So, now that we’ve examined the why of expressing and applying emotions as a conscious action, let’s switch gears again, and briefly consider the how. How can we responsibly allow and accept the tough emotional realities we grapple with daily, and how can we use such active decisions responsibly? How do we avoid losing ourselves in our worlds but also keep others from overreacting either? There are some basic methods I am aware of which may help.

One very effective way of showing emotion constructively is as an assistance for those who deal with buried or complex emotions– even the strength to be there for someone or a group of people can be vital in changing peoples’ lives. Another process is non verbal emotion. My specialty of non verbal emotional expression is dance, which among other arts is a power of direct expression all its own. Actions, deeds, intimacy, and so on, these are all ways of non verbally entering the world of emotion responsibly.

Having now touched on communicating emotion in various ways, I would like to express some of my own emotion, much in the way I did with the starting quote. Listen for it in my voice. I want you to hear that I too am not ignorantly spouting opinions without openly revealing my own emotions. I am happy, and I am sad. I am angry. I am fearful, surprised, disgusted. I am all of these by all sorts of things. It’s like the senses of taste– maybe anger is spice and sadness is bitterness. Maybe happiness is sweetness. What if, right?

Consider for just a moment feel good stories– what are they but sedatives when not used for actual good? As the Jesus character in the show South Park puts it, “life is about problems, and overcoming those problems…. If God just fixed everything for us, then there’d be no point in our existence.” So I say let’s face the right problems. This way our ability to emote deliberately can be reasonably used to better our lives. One caution about this however, is that facing the right problems may be a feel good notion in itself. When problems are imposed on us instead of ones we face by choice, it’s won’t be as easy to apply that feel good notion.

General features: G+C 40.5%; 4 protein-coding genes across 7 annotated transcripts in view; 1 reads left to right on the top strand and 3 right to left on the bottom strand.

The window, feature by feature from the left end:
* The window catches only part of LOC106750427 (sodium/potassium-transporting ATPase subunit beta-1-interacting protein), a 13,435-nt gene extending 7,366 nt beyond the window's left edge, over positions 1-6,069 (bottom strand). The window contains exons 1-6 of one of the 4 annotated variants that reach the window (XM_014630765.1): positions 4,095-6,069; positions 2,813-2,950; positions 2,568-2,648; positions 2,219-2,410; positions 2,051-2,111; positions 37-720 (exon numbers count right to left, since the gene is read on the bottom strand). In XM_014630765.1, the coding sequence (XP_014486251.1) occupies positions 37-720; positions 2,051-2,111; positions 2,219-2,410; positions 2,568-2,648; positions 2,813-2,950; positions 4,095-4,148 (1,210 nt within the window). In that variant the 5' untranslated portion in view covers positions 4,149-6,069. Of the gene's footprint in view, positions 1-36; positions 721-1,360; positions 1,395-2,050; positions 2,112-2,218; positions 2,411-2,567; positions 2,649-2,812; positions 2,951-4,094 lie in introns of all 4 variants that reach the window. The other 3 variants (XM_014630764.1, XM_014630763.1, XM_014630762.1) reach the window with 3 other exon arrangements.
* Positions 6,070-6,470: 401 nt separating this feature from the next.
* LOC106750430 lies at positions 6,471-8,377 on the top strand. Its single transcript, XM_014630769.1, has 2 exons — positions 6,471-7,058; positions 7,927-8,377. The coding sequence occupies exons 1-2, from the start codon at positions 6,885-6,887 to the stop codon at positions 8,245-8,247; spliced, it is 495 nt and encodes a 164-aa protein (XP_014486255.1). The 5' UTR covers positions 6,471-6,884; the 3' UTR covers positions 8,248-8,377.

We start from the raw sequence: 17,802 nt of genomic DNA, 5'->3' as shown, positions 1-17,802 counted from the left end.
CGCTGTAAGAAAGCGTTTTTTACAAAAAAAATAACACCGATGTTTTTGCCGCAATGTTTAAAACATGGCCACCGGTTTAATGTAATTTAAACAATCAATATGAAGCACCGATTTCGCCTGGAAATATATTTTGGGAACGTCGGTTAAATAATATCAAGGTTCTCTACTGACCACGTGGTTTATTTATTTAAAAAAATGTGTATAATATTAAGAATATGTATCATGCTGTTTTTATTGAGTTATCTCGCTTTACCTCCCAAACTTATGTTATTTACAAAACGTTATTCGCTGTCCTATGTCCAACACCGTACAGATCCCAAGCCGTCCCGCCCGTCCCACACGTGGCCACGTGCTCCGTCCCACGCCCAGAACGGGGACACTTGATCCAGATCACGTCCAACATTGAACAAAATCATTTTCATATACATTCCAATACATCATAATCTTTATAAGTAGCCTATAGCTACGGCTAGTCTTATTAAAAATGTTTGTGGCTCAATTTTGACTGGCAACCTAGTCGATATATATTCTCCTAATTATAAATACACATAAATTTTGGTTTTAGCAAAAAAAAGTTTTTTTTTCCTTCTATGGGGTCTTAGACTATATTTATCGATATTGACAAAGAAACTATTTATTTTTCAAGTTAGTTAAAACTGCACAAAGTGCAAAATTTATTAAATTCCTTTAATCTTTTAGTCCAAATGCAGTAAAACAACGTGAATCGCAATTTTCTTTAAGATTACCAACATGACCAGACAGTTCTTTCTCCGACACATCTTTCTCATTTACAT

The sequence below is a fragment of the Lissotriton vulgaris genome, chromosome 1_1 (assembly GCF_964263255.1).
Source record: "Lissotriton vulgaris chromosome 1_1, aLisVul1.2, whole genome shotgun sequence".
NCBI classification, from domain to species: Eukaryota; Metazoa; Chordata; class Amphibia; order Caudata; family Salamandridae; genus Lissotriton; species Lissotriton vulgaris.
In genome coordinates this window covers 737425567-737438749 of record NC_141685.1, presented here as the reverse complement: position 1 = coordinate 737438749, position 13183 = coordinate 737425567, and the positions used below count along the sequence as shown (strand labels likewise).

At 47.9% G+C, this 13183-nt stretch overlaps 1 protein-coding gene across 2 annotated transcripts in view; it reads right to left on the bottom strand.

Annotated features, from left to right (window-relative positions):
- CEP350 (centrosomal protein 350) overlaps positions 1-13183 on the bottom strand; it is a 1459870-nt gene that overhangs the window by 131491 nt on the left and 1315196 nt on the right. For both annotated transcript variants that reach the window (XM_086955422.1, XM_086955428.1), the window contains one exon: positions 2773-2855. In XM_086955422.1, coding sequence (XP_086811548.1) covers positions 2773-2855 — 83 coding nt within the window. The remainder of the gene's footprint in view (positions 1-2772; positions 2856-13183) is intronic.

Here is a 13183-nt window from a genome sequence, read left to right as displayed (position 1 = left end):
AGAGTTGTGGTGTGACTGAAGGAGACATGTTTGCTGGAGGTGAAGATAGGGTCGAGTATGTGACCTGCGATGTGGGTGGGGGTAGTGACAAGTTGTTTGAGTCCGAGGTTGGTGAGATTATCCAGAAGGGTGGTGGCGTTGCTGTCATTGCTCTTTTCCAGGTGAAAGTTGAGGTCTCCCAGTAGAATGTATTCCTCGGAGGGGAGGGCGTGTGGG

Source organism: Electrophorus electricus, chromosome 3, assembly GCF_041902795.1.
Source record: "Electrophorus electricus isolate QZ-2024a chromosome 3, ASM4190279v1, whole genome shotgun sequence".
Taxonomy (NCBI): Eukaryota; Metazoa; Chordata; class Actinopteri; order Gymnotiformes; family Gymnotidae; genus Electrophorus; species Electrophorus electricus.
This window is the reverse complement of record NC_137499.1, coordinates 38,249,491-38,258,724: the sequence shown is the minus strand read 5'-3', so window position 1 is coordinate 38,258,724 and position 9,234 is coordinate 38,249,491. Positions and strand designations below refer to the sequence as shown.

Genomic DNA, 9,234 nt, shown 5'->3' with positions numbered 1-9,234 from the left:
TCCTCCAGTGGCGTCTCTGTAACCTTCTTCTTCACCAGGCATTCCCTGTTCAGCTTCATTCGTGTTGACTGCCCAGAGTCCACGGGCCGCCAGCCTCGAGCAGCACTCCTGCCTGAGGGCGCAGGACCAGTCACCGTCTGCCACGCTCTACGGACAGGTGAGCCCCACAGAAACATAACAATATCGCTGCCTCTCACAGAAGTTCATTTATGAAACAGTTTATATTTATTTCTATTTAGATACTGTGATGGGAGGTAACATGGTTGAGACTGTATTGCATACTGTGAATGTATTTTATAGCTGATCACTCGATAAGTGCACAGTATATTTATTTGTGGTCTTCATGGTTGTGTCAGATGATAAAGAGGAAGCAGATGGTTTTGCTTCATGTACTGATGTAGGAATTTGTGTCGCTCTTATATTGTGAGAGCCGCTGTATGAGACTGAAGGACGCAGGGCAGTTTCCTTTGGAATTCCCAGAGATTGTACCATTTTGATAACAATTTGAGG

I have one more story I’ll throw out there, not necessarily a feel good one, but one worth recounting. Colin Beavan, known as the No Impact Man, fighting pollution and promoting sustainability, recounts a tale in his eponymous book, where he walks his daughter home in the rain. He tries keeping an umbrella over them to keep her dry but she cries, until the umbrella is blown over a couple times by some wind and, each time, his daughter quiets. He realizes she’s actually crying because he wouldn’t let her feel the rain. In his words, “This is what walking on a rainy day, instead of using mechanized transportation, is like: you get wet sometimes…. People are running past. They look desperate, miserable, trying to get out of the rain. What has happened to us?”

So that’s it. What has happened to us indeed. For one thing, we are in a hyperconnected age– it’s now much easier to focus on the world’s problems than our own. We feel the world’s troubles when we want to avoid our own. It’s amazing to me that it’s possible to consider feeling our own troubles instead of the world’s could be selfless in some way. I say, let’s make the decision to communicate these emotions. To express our emotions. To “feel” our emotions. They’re there after all, right?

There is a story about four people, named Everybody, Somebody, Anybody, and Nobody. There was an important job to be done and Everybody was asked to do it. Everybody was sure Somebody would do it. Anybody could have done it, but Nobody did it. Somebody got angry about that, because it was Everybody’s job. Everybody thought Anybody could do it but Nobody realized that Everybody wouldn’t do it. It ended up that Everybody blamed Somebody when Nobody did what Anybody could have done.

Think about this story as you go out into the world today. Remember the main takeaway here is in wholesomely utilizing what things like this story make you feel. So, how do you feel about it? What could you do today? Will you do it? Please do. It’s worth your time and energy. What if you did? Now here we are, back at these words. What if?

“What if clouds and lakes switched spots and every time you looked up you’d see waves being pulled by the moon and we’d wade through the clouds on a hot day. What if birds grew grass and the ground grew feathers. What if flowers were as tall as trees and trees as small as flowers.”

Amen.